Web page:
ALLERGY, RESPIRATORY
Folic Acid Might Offer Allergy Relief
Keep Asthma, Allergies at Bay for the Holidays
Using Music and Sports to Improve Kids' Asthma
ALTERNATIVE MEDICINE
Eight Spiritual Universal Principles in the Art of Practice
Tai Chi: An Ideal Exercise for Many People with Diabetes
38% of U.S. Adults Use Alternative Treatments
ANIMAL CARE
'Comfort Dogs' Come to Emotional Rescue
Rest Easy. When It Comes to Swine Flu, Your Pet Is Safe
Safe Toys for Dogs
BONES & JOINTS
Get in Step With Summer Foot Care
Tequila Plant May Help Fight Bone Loss
Fruits and Veggies May Strengthen Bones
CANCER
Drinking Green Tea May Slow Prostate Cancer
Strenuous Daily Workout May Keep Cancer at Bay
Method for Treating Cervical Lesions May Pose Pregnancy Risks
CAREGIVING
Stressed Health Care Workers Battle 'Compassion Fatigue'
Many Hospital Patients Can't ID Their Doctors
Many Alzheimer's Caregivers Admit to Abusive Behavior
CIRCULATORY SYSTEM
Exercise Extends Life of Kidney Patients
Bad Marriages Harder on Women's Health
Mercury in Fish Linked to High Blood Pressure
COSMETIC
Mouse Study Finds Molecule That Tells Hair to Grow
Wrinkle Fillers Need Better Label Warnings: FDA Panel
Contact Lenses Boost Kids' Self-Image
DENTAL, ORAL
Laser Technology Spots Cavities Before They Start
Gum Care Helps Control Type 2 Diabetes and Its Complications
Health Tip: At Risk for Gingivitis
DIABETES
Americans Consuming More Sugary Beverages
Red-Grape Compound May Improve Diabetes
Formula Puts Doctor, Patient Glucose Readings on Same Page
DIET, NUTRITION
For Fitness, Cutting Calories May Not Be Enough
Potassium-Rich Foods May Cut Stroke, Heart Disease Risk
Polyunsaturated Fats Really May Lower Heart Risk
DISABILITIES
Could Your Cell Phone Help Shield You From Alzheimer's?
Review Finds Marijuana May Help MS Patients
ENVIRONMENTAL HEALTH
Exposure to 9/11 Fumes Tied to Chronic Headaches
Vitamin D Deficit May Trigger MS Risk Gene
EPA Alerts Seniors to Carbon Monoxide Dangers
EYE CARE, VISION
Clues Found to Brain Mechanism Behind Migraines
Sports Eye Injuries Leading Cause of Blindness in Youths
Eye Problems, Hearing Loss May Be Linked
FITNESS
As Temperature Plummets, It's Still Safe to Exercise
Be Healthy, Spend Less
Early Exercise Boosts Outcomes for ICU Patients
GASTROINTESTINAL PROBLEMS
New Yogurt May Ease Stomach Ulcers
Intestinal Bacteria Trigger Immune Response
New Guidelines Issued for Management of IBS
GENERAL HEALTH
Household Insecticides May Be Linked to Autoimmune Diseases
Multivitamins Might Prolong Life
Can You Talk Your Way to Happy?
HEAD & NECK
Zen May Thicken Brain, Thwart Pain
Many Children Will Outgrow Headaches
Ski Helmets Encouraged for All
HEALTH & TECHNOLOGY
'Cell Phone Elbow' -- A New Ill for the Wired Age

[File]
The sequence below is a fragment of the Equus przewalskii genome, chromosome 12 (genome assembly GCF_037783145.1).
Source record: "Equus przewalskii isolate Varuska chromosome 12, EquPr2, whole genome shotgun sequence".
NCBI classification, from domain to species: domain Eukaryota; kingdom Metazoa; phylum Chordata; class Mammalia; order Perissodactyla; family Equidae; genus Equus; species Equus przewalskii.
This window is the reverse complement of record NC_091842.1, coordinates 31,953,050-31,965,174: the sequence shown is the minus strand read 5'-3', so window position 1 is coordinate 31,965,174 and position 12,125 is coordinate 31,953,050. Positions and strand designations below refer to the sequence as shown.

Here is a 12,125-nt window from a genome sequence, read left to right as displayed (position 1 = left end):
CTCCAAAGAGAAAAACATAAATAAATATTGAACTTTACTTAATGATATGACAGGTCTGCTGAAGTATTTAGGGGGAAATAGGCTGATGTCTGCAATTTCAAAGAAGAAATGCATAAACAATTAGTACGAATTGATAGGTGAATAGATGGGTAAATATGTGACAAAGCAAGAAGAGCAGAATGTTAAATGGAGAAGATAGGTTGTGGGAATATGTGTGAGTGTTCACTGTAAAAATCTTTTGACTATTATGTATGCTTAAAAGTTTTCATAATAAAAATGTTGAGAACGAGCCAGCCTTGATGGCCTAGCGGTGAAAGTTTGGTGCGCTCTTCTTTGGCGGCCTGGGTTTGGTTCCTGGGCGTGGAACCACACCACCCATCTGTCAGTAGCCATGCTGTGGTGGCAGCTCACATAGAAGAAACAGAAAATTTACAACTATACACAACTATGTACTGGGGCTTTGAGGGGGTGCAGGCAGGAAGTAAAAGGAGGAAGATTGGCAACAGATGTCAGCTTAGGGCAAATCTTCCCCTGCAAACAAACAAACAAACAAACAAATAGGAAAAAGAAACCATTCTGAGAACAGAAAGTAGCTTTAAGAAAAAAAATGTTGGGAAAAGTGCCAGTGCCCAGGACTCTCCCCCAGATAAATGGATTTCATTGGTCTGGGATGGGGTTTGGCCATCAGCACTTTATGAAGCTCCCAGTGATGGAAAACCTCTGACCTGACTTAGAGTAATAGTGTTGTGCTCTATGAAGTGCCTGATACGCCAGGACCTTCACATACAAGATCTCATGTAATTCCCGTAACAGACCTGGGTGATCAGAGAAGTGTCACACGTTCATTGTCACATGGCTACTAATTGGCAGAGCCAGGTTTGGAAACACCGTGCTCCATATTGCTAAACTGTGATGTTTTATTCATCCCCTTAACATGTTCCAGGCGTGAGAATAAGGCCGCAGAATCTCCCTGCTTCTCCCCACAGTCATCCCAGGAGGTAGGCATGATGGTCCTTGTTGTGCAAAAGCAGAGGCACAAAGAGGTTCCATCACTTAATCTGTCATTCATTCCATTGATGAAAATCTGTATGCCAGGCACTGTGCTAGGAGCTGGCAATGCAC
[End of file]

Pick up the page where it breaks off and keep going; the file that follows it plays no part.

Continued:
'Comfort Dogs' Come to Emotional Rescue
Imaging Sheds Light on How Acupuncture Works
HEARING
Summer Sounds Can Lead to Hearing Loss
Noise Hurts Men's Hearing More, Study Shows
HEART & CARDIOVASCULAR
Soy Protein Doesn't Lower Cholesterol
Obese People Seem to Do Better With Heart Disease
Psychiatric Drugs Might Raise Cardiac Death Risk
INFECTIOUS DISEASE
Chinese 'Devil Dung' Plant Could Be a Swine Flu Fighter
Grapefruit Compound Inhibits Hepatitis C Virus
More Medicinal Uses for Pomegranate
INFERTILITY
Obesity May Affect Fertility in Young Womene
KID'S HEALTH
Frequent Feedings May Be Making Babies Fat
Family Medicine Cabinet Top Source Of Kid's Poisonings
School Meals Need to Get Healthier
MEN'S HEALTH
Soy Linked to Low Sperm Count
Strenuous Daily Workout May Keep Cancer at Bay
Vigorous Exercise Cuts Stroke Risk for Men, Not Women
MENTAL HEALTH
Meditation, Yoga Might Switch Off Stress Genes
Green Spaces Boost the Body and the Mind
Drink Away Dementia?
PAIN
'Cell Phone Elbow' -- A New Ill for the Wired Age
Acupuncture, Real or Fake, Eases Back Pain
Alleviating Rheumatoid Arthritis
PHYSICAL THERAPY
PREGNANCY
Acupuncture May Ease Depression During Pregnancy
Exercise Boosts Bone Density in Breast-Feeding Moms
Mom's Extra Pregnancy Pounds May Raise Child's Heart Risks
SENIORS
Many Cancer Survivors Don't Adopt Healthy Lifestyle
Could Your Cell Phone Help Shield You From Alzheimer's?
As You Age, Better Health Means Better Sex
SEXUAL HEALTH
SLEEP DISORDERS
Meditation May Help Put Primary Insomnia to Bed
Moderate Aerobics May Ease Insomnia Symptoms
Better Sleep, Grades Seem to Go Up
WOMEN'S HEALTH
Rheumatoid Arthritis Rising Among U.S. Women
Acupuncture May Help Relieve Polycystic Ovary Syndrome
Heal Your Life® Tips for Living Well
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Lead Exposure in Childhood Linked to Criminal Behavior Later

By Amanda Gardner
HealthDay Reporter

WEDNESDAY, May 28 (HealthDay News) -- Children who are exposed to lead at a young age are more likely to be arrested later in life.